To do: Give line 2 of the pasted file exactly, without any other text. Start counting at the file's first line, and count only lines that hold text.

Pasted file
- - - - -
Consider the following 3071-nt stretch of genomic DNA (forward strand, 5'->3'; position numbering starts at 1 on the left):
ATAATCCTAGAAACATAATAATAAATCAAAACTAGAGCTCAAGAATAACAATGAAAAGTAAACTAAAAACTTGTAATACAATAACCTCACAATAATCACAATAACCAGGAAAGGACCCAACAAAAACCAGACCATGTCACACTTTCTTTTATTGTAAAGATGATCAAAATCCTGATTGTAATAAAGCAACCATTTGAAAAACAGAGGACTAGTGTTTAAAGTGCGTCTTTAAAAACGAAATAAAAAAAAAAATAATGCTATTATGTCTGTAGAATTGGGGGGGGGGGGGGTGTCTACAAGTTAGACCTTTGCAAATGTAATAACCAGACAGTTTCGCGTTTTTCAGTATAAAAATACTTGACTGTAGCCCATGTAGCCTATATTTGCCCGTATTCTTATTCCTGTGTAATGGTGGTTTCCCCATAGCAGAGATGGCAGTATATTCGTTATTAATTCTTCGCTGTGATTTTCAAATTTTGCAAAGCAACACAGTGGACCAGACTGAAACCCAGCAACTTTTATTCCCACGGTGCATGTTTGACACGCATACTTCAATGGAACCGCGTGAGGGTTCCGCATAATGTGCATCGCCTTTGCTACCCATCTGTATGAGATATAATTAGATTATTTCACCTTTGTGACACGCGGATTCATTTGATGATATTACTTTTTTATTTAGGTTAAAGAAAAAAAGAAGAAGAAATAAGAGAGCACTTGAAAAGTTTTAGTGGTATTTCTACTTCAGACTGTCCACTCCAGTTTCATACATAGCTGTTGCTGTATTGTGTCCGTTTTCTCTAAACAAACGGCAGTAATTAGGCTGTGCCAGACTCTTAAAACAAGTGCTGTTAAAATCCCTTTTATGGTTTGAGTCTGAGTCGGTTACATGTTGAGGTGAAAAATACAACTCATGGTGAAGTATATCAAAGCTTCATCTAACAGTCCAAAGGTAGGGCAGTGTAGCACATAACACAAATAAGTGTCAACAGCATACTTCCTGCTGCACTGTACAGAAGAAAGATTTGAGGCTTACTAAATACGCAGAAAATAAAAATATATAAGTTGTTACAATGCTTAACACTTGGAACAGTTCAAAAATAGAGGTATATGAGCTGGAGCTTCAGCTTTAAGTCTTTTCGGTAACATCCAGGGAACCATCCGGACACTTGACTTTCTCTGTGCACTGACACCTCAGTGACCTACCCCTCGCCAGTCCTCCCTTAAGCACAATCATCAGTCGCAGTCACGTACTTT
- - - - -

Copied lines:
ATAATCCTAGAAACATAATAATAAATCAAAACTAGAGCTCAAGAATAACAATGAAAAGTAAACTAAAAACTTGTAATACAATAACCTCACAATAATCACAATAACCAGGAAAGGACCCAACAAAAACCAGACCATGTCACACTTTCTTTTATTGTAAAGATGATCAAAATCCTGATTGTAATAAAGCAACCATTTGAAAAACAGAGGACTAGTGTTTAAAGTGCGTCTTTAAAAACGAAATAAAAAAAAAAATAATGCTATTATGTCTGTAGAATTGGGGGGGGGGGGGGTGTCTACAAGTTAGACCTTTGCAAATGTAATAACCAGACAGTTTCGCGTTTTTCAGTATAAAAATACTTGACTGTAGCCCATGTAGCCTATATTTGCCCGTATTCTTATTCCTGTGTAATGGTGGTTTCCCCATAGCAGAGATGGCAGTATATTCGTTATTAATTCTTCGCTGTGATTTTCAAATTTTGCAAAGCAACACAGTGGACCAGACTGAAACCCAGCAACTTTTATTCCCACGGTGCATGTTTGACACGCATACTTCAATGGAACCGCGTGAGGGTTCCGCATAATGTGCATCGCCTTTGCTACCCATCTGTATGAGATATAATTAGATTATTTCACCTTTGTGACACGCGGATTCATTTGATGATATTACTTTTTTATTTAGGTTAAAGAAAAAAAGAAGAAGAAATAAGAGAGCACTTGAAAAGTTTTAGTGGTATTTCTACTTCAGACTGTCCACTCCAGTTTCATACATAGCTGTTGCTGTATTGTGTCCGTTTTCTCTAAACAAACGGCAGTAATTAGGCTGTGCCAGACTCTTAAAACAAGTGCTGTTAAAATCCCTTTTATGGTTTGAGTCTGAGTCGGTTACATGTTGAGGTGAAAAATACAACTCATGGTGAAGTATATCAAAGCTTCATCTAACAGTCCAAAGGTAGGGCAGTGTAGCACATAACACAAATAAGTGTCAACAGCATACTTCCTGCTGCACTGTACAGAAGAAAGATTTGAGGCTTACTAAATACGCAGAAAATAAAAATATATAAGTTGTTACAATGCTTAACACTTGGAACAGTTCAAAAATAGAGGTATATGAGCTGGAGCTTCAGCTTTAAGTCTTTTCGGTAACATCCAGGGAACCATCCGGACACTTGACTTTCTCTGTGCACTGACACCTCAGTGACCTACCCCTCGCCAGTCCTCCCTTAAGCACAATCATCAGTCGCAGTCACGTACTTT